Welcome to Driverjobs.

Drive Your Career.

State gets grants to improve state of Connecticut jobs

Posted on June 17, 2014

The state has received a grant of over $800,000 from the U.S. Department of Labor to improve Connecticut jobs, according to a news item.

These funds will enable six states to build or expand longitudinal databases that link workforce and education data and help these states to better understand how education and workforce development programs complement each other.

The funds go to six states in all.

Grantees will be expected to achieve multiple goals during the three-year grant period. These include:

developing or improving state workforce longitudinal data systems with individual-level information;
enabling workforce data to be matched with education data to create longitudinal data systems;
improving the quality and breadth of the data in the workforce data systems;
using longitudinal data to provide useful information about program operations;
analyzing the performance of education and employment training programs; and
providing user-friendly information to consumers, in the form of scorecards or integrated digital platforms, to help them select the training and education programs that best suit their needs.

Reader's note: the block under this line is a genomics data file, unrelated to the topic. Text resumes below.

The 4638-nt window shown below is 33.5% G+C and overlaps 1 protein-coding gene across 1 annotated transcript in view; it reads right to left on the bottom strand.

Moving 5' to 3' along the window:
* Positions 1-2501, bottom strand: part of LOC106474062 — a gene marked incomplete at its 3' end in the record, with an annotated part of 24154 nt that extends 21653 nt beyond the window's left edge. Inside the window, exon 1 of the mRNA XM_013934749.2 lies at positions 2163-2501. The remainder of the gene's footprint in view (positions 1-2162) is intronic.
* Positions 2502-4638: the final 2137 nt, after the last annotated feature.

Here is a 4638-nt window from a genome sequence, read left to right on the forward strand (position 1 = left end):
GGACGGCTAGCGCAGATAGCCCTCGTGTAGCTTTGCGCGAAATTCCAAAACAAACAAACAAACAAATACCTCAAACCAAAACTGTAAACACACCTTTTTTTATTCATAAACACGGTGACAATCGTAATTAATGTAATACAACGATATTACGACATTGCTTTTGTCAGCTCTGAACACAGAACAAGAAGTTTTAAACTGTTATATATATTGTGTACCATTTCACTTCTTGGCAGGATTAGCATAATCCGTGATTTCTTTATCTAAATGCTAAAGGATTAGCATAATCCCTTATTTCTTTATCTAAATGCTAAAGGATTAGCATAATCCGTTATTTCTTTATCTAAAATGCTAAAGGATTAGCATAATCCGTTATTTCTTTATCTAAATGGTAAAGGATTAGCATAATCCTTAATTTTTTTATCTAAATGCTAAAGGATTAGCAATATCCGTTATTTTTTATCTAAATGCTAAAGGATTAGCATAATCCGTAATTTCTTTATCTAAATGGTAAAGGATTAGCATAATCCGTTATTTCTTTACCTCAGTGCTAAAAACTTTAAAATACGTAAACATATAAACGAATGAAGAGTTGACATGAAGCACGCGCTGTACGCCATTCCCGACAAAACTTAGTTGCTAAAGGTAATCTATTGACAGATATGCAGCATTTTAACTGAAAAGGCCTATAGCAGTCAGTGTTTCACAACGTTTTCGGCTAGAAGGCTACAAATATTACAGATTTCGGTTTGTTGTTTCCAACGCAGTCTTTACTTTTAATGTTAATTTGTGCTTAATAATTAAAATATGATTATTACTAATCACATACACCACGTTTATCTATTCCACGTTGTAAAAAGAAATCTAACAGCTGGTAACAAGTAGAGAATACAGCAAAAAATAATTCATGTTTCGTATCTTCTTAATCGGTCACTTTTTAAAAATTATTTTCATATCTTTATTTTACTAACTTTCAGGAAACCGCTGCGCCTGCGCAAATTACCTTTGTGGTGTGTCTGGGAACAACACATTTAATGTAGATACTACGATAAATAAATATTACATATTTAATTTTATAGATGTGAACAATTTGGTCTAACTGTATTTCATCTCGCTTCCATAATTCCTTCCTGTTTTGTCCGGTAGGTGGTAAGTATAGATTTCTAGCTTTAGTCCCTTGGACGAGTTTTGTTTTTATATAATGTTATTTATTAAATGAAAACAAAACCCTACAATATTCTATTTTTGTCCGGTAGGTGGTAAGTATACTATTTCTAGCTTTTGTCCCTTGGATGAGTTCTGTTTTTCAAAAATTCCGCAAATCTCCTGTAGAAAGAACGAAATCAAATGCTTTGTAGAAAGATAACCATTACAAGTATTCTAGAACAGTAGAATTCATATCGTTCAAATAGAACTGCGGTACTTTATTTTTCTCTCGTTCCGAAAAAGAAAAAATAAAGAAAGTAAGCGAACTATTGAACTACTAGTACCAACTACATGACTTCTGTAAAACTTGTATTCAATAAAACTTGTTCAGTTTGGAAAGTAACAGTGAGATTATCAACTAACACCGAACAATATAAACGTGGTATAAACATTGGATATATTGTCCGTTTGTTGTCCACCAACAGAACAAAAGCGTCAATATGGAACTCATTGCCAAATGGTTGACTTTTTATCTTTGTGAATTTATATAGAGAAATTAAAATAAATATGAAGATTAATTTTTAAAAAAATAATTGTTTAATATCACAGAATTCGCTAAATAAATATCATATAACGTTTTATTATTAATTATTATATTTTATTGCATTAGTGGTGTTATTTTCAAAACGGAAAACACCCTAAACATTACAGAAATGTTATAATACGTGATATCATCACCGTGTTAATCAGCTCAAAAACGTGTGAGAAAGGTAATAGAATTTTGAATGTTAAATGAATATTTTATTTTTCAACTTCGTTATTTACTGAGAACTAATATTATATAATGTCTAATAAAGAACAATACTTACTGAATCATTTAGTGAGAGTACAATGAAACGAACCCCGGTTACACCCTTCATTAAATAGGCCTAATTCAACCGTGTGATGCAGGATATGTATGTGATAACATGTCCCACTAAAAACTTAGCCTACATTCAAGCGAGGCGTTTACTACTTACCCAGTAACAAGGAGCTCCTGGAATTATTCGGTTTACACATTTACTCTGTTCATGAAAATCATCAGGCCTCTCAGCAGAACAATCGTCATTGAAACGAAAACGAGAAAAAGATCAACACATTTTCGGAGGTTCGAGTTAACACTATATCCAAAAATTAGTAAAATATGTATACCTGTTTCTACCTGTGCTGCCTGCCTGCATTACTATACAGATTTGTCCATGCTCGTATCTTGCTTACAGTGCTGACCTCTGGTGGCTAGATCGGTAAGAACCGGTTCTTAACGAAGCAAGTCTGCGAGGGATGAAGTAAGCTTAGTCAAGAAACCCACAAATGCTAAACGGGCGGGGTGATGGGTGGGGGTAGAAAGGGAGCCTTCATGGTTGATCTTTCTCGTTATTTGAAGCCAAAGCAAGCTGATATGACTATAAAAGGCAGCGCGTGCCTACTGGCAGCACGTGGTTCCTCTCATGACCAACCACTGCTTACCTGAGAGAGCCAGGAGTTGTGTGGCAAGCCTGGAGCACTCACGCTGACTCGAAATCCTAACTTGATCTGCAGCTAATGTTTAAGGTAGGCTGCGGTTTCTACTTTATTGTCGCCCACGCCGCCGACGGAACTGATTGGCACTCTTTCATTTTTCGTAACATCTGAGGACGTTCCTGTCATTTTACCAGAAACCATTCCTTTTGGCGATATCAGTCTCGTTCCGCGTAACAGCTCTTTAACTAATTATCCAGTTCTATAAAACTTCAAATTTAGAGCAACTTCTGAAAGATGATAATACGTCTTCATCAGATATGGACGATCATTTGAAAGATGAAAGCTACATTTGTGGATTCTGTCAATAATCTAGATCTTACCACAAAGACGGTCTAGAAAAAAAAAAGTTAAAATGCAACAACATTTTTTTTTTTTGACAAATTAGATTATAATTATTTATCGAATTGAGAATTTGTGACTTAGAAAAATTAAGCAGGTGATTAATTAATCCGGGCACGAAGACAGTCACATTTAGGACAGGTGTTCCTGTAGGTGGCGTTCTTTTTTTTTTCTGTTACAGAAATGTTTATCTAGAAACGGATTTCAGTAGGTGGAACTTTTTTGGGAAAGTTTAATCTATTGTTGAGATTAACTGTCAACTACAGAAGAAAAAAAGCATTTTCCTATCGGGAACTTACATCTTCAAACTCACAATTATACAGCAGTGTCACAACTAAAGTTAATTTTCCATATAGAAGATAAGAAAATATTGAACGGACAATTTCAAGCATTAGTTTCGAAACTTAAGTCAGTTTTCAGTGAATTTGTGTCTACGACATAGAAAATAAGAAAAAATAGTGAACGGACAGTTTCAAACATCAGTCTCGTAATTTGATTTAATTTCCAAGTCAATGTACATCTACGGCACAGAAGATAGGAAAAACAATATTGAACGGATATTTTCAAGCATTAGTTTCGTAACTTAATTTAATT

Grantees will be expected to use these longitudinal databases to conduct research and analysis aimed at determining the effectiveness of workforce and education programs and to develop tools to better inform customers about the benefits of the publicly-funded workforce system.

These grants stem from the administration’s focus on access to high-quality data and is a companion initiative to the U.S. Department of Education’s Statewide Longitudinal Data Systems grants, which are designed to build education databases.

Grants awarded through the Department of Labor’s initiative have been made across the country to single-state grantees. The grantees include four states that will begin to develop their longitudinal databases (Connecticut, Indiana, Kentucky and Mississippi) and two states that intend to expand work already initiated on their databases (Nebraska and New Jersey).